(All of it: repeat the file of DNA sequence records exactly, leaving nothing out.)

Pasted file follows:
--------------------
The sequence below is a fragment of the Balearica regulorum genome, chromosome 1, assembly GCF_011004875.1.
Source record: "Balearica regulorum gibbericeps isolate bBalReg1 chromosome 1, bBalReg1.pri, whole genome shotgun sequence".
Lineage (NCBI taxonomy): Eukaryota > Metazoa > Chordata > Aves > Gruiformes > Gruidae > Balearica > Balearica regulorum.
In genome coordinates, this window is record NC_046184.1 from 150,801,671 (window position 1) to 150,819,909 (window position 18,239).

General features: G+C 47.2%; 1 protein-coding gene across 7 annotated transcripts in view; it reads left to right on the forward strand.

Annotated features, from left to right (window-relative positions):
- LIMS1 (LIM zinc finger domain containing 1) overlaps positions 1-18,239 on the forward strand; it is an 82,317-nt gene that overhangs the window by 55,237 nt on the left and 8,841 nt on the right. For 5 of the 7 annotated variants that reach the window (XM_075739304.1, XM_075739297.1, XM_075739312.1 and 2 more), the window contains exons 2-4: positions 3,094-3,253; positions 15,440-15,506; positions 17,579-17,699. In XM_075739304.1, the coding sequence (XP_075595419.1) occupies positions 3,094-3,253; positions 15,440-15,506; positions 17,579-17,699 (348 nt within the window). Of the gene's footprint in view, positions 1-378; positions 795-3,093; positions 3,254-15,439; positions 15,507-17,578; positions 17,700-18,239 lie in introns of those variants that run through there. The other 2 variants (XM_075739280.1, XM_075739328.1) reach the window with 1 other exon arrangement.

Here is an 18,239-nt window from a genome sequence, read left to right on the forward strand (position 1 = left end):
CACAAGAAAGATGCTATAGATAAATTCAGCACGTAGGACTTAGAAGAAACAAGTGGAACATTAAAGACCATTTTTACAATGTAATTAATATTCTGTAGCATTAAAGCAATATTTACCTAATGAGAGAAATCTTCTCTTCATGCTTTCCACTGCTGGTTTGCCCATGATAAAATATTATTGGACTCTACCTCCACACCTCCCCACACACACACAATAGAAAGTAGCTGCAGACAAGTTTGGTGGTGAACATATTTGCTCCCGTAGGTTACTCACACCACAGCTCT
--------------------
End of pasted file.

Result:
The sequence below is a fragment of the Balearica regulorum genome, chromosome 1, assembly GCF_011004875.1.
Source record: "Balearica regulorum gibbericeps isolate bBalReg1 chromosome 1, bBalReg1.pri, whole genome shotgun sequence".
Lineage (NCBI taxonomy): Eukaryota > Metazoa > Chordata > Aves > Gruiformes > Gruidae > Balearica > Balearica regulorum.
In genome coordinates, this window is record NC_046184.1 from 150,801,671 (window position 1) to 150,819,909 (window position 18,239).

General features: G+C 47.2%; 1 protein-coding gene across 7 annotated transcripts in view; it reads left to right on the forward strand.

Annotated features, from left to right (window-relative positions):
- LIMS1 (LIM zinc finger domain containing 1) overlaps positions 1-18,239 on the forward strand; it is an 82,317-nt gene that overhangs the window by 55,237 nt on the left and 8,841 nt on the right. For 5 of the 7 annotated variants that reach the window (XM_075739304.1, XM_075739297.1, XM_075739312.1 and 2 more), the window contains exons 2-4: positions 3,094-3,253; positions 15,440-15,506; positions 17,579-17,699. In XM_075739304.1, the coding sequence (XP_075595419.1) occupies positions 3,094-3,253; positions 15,440-15,506; positions 17,579-17,699 (348 nt within the window). Of the gene's footprint in view, positions 1-378; positions 795-3,093; positions 3,254-15,439; positions 15,507-17,578; positions 17,700-18,239 lie in introns of those variants that run through there. The other 2 variants (XM_075739280.1, XM_075739328.1) reach the window with 1 other exon arrangement.

Here is an 18,239-nt window from a genome sequence, read left to right on the forward strand (position 1 = left end):
CACAAGAAAGATGCTATAGATAAATTCAGCACGTAGGACTTAGAAGAAACAAGTGGAACATTAAAGACCATTTTTACAATGTAATTAATATTCTGTAGCATTAAAGCAATATTTACCTAATGAGAGAAATCTTCTCTTCATGCTTTCCACTGCTGGTTTGCCCATGATAAAATATTATTGGACTCTACCTCCACACCTCCCCACACACACACAATAGAAAGTAGCTGCAGACAAGTTTGGTGGTGAACATATTTGCTCCCGTAGGTTACTCACACCACAGCTCT